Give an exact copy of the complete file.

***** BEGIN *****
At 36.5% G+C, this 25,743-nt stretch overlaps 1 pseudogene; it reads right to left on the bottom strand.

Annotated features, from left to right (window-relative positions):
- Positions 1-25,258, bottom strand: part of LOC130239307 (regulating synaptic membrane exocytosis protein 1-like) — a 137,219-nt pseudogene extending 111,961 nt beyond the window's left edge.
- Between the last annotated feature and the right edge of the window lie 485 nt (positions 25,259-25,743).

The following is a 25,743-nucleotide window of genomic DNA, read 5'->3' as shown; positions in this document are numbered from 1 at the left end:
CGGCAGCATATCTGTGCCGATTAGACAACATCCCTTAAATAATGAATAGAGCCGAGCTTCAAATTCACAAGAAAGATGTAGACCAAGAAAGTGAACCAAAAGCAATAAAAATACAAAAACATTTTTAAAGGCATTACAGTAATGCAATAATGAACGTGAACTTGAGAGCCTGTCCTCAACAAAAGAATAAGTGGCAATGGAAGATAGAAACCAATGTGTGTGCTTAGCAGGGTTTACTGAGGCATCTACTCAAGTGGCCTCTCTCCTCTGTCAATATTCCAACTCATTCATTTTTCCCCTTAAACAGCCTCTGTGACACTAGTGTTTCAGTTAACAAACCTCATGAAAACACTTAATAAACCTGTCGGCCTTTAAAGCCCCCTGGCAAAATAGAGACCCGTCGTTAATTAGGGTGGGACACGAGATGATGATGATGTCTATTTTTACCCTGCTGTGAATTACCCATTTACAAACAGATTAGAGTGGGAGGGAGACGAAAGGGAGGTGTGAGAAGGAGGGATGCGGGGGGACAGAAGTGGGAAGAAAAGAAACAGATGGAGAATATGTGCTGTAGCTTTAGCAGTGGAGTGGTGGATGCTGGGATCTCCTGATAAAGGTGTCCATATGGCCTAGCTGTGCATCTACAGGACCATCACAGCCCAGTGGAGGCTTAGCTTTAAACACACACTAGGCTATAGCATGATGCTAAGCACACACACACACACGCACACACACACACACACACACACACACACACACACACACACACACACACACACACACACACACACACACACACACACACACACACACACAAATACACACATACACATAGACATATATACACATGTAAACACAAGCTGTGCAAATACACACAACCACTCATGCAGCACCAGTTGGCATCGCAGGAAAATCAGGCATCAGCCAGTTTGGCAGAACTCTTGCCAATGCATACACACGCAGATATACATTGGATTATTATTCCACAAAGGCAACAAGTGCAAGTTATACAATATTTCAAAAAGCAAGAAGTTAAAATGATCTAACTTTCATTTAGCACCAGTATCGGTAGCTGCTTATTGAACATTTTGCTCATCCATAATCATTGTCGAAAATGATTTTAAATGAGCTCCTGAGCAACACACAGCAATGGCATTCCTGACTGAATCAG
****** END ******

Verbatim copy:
At 36.5% G+C, this 25,743-nt stretch overlaps 1 pseudogene; it reads right to left on the bottom strand.

Annotated features, from left to right (window-relative positions):
- Positions 1-25,258, bottom strand: part of LOC130239307 (regulating synaptic membrane exocytosis protein 1-like) — a 137,219-nt pseudogene extending 111,961 nt beyond the window's left edge.
- Between the last annotated feature and the right edge of the window lie 485 nt (positions 25,259-25,743).

The following is a 25,743-nucleotide window of genomic DNA, read 5'->3' as shown; positions in this document are numbered from 1 at the left end:
CGGCAGCATATCTGTGCCGATTAGACAACATCCCTTAAATAATGAATAGAGCCGAGCTTCAAATTCACAAGAAAGATGTAGACCAAGAAAGTGAACCAAAAGCAATAAAAATACAAAAACATTTTTAAAGGCATTACAGTAATGCAATAATGAACGTGAACTTGAGAGCCTGTCCTCAACAAAAGAATAAGTGGCAATGGAAGATAGAAACCAATGTGTGTGCTTAGCAGGGTTTACTGAGGCATCTACTCAAGTGGCCTCTCTCCTCTGTCAATATTCCAACTCATTCATTTTTCCCCTTAAACAGCCTCTGTGACACTAGTGTTTCAGTTAACAAACCTCATGAAAACACTTAATAAACCTGTCGGCCTTTAAAGCCCCCTGGCAAAATAGAGACCCGTCGTTAATTAGGGTGGGACACGAGATGATGATGATGTCTATTTTTACCCTGCTGTGAATTACCCATTTACAAACAGATTAGAGTGGGAGGGAGACGAAAGGGAGGTGTGAGAAGGAGGGATGCGGGGGGACAGAAGTGGGAAGAAAAGAAACAGATGGAGAATATGTGCTGTAGCTTTAGCAGTGGAGTGGTGGATGCTGGGATCTCCTGATAAAGGTGTCCATATGGCCTAGCTGTGCATCTACAGGACCATCACAGCCCAGTGGAGGCTTAGCTTTAAACACACACTAGGCTATAGCATGATGCTAAGCACACACACACACACGCACACACACACACACACACACACACACACACACACACACACACACACACACACACACACACACACACACACACACACACACACACACACAAATACACACATACACATAGACATATATACACATGTAAACACAAGCTGTGCAAATACACACAACCACTCATGCAGCACCAGTTGGCATCGCAGGAAAATCAGGCATCAGCCAGTTTGGCAGAACTCTTGCCAATGCATACACACGCAGATATACATTGGATTATTATTCCACAAAGGCAACAAGTGCAAGTTATACAATATTTCAAAAAGCAAGAAGTTAAAATGATCTAACTTTCATTTAGCACCAGTATCGGTAGCTGCTTATTGAACATTTTGCTCATCCATAATCATTGTCGAAAATGATTTTAAATGAGCTCCTGAGCAACACACAGCAATGGCATTCCTGACTGAATCAG